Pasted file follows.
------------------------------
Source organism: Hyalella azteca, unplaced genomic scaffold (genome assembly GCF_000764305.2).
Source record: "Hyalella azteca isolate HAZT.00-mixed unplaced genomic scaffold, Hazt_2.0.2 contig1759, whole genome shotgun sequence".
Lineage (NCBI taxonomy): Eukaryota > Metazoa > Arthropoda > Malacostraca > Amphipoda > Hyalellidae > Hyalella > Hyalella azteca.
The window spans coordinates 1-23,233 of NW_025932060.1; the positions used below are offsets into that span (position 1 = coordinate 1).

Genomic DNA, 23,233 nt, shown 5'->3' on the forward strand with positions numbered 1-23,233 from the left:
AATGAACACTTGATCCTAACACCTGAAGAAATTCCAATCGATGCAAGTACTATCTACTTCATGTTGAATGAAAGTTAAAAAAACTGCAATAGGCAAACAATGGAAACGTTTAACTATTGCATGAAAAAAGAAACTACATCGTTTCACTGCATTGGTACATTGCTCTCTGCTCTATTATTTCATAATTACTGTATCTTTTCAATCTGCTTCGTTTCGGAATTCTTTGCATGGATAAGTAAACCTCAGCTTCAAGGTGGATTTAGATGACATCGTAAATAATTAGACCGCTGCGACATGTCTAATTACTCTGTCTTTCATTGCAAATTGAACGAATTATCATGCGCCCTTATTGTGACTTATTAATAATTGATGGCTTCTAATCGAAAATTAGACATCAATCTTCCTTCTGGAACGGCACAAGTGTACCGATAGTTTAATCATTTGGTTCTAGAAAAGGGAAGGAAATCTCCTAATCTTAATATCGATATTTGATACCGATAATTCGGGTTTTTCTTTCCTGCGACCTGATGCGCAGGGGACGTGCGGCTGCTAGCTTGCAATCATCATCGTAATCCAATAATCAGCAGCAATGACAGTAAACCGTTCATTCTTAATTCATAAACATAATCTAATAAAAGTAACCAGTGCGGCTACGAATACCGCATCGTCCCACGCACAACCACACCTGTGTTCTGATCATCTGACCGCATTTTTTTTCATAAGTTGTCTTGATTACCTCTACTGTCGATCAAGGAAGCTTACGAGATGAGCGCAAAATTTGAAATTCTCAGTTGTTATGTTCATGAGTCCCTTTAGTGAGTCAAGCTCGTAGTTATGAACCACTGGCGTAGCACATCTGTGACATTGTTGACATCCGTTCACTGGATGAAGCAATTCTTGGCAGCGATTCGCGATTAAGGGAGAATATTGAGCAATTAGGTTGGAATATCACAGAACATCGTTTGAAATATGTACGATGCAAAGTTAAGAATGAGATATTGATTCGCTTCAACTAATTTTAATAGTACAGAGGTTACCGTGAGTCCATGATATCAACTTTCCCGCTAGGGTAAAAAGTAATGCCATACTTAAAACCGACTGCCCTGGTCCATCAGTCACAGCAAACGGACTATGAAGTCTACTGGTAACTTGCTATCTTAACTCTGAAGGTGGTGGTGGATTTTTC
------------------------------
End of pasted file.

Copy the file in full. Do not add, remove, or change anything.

Source organism: Hyalella azteca, unplaced genomic scaffold (genome assembly GCF_000764305.2).
Source record: "Hyalella azteca isolate HAZT.00-mixed unplaced genomic scaffold, Hazt_2.0.2 contig1759, whole genome shotgun sequence".
Lineage (NCBI taxonomy): Eukaryota > Metazoa > Arthropoda > Malacostraca > Amphipoda > Hyalellidae > Hyalella > Hyalella azteca.
The window spans coordinates 1-23,233 of NW_025932060.1; the positions used below are offsets into that span (position 1 = coordinate 1).

Genomic DNA, 23,233 nt, shown 5'->3' on the forward strand with positions numbered 1-23,233 from the left:
AATGAACACTTGATCCTAACACCTGAAGAAATTCCAATCGATGCAAGTACTATCTACTTCATGTTGAATGAAAGTTAAAAAAACTGCAATAGGCAAACAATGGAAACGTTTAACTATTGCATGAAAAAAGAAACTACATCGTTTCACTGCATTGGTACATTGCTCTCTGCTCTATTATTTCATAATTACTGTATCTTTTCAATCTGCTTCGTTTCGGAATTCTTTGCATGGATAAGTAAACCTCAGCTTCAAGGTGGATTTAGATGACATCGTAAATAATTAGACCGCTGCGACATGTCTAATTACTCTGTCTTTCATTGCAAATTGAACGAATTATCATGCGCCCTTATTGTGACTTATTAATAATTGATGGCTTCTAATCGAAAATTAGACATCAATCTTCCTTCTGGAACGGCACAAGTGTACCGATAGTTTAATCATTTGGTTCTAGAAAAGGGAAGGAAATCTCCTAATCTTAATATCGATATTTGATACCGATAATTCGGGTTTTTCTTTCCTGCGACCTGATGCGCAGGGGACGTGCGGCTGCTAGCTTGCAATCATCATCGTAATCCAATAATCAGCAGCAATGACAGTAAACCGTTCATTCTTAATTCATAAACATAATCTAATAAAAGTAACCAGTGCGGCTACGAATACCGCATCGTCCCACGCACAACCACACCTGTGTTCTGATCATCTGACCGCATTTTTTTTCATAAGTTGTCTTGATTACCTCTACTGTCGATCAAGGAAGCTTACGAGATGAGCGCAAAATTTGAAATTCTCAGTTGTTATGTTCATGAGTCCCTTTAGTGAGTCAAGCTCGTAGTTATGAACCACTGGCGTAGCACATCTGTGACATTGTTGACATCCGTTCACTGGATGAAGCAATTCTTGGCAGCGATTCGCGATTAAGGGAGAATATTGAGCAATTAGGTTGGAATATCACAGAACATCGTTTGAAATATGTACGATGCAAAGTTAAGAATGAGATATTGATTCGCTTCAACTAATTTTAATAGTACAGAGGTTACCGTGAGTCCATGATATCAACTTTCCCGCTAGGGTAAAAAGTAATGCCATACTTAAAACCGACTGCCCTGGTCCATCAGTCACAGCAAACGGACTATGAAGTCTACTGGTAACTTGCTATCTTAACTCTGAAGGTGGTGGTGGATTTTTC